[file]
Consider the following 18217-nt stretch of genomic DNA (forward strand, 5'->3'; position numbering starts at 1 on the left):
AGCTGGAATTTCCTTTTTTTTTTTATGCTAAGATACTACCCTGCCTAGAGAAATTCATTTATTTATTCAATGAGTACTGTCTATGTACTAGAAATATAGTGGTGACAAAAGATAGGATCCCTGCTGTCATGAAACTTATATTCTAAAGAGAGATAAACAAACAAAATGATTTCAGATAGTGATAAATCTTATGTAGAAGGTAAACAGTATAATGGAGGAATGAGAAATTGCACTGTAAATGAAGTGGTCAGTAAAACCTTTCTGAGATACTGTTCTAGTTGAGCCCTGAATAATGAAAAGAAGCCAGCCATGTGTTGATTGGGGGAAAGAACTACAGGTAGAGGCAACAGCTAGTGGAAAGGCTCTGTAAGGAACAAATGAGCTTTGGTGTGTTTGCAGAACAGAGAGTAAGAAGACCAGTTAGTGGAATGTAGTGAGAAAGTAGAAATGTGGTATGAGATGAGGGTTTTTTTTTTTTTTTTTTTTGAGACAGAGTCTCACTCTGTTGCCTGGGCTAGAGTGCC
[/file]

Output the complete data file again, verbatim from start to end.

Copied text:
Consider the following 18217-nt stretch of genomic DNA (forward strand, 5'->3'; position numbering starts at 1 on the left):
AGCTGGAATTTCCTTTTTTTTTTTATGCTAAGATACTACCCTGCCTAGAGAAATTCATTTATTTATTCAATGAGTACTGTCTATGTACTAGAAATATAGTGGTGACAAAAGATAGGATCCCTGCTGTCATGAAACTTATATTCTAAAGAGAGATAAACAAACAAAATGATTTCAGATAGTGATAAATCTTATGTAGAAGGTAAACAGTATAATGGAGGAATGAGAAATTGCACTGTAAATGAAGTGGTCAGTAAAACCTTTCTGAGATACTGTTCTAGTTGAGCCCTGAATAATGAAAAGAAGCCAGCCATGTGTTGATTGGGGGAAAGAACTACAGGTAGAGGCAACAGCTAGTGGAAAGGCTCTGTAAGGAACAAATGAGCTTTGGTGTGTTTGCAGAACAGAGAGTAAGAAGACCAGTTAGTGGAATGTAGTGAGAAAGTAGAAATGTGGTATGAGATGAGGGTTTTTTTTTTTTTTTTTTTTGAGACAGAGTCTCACTCTGTTGCCTGGGCTAGAGTGCC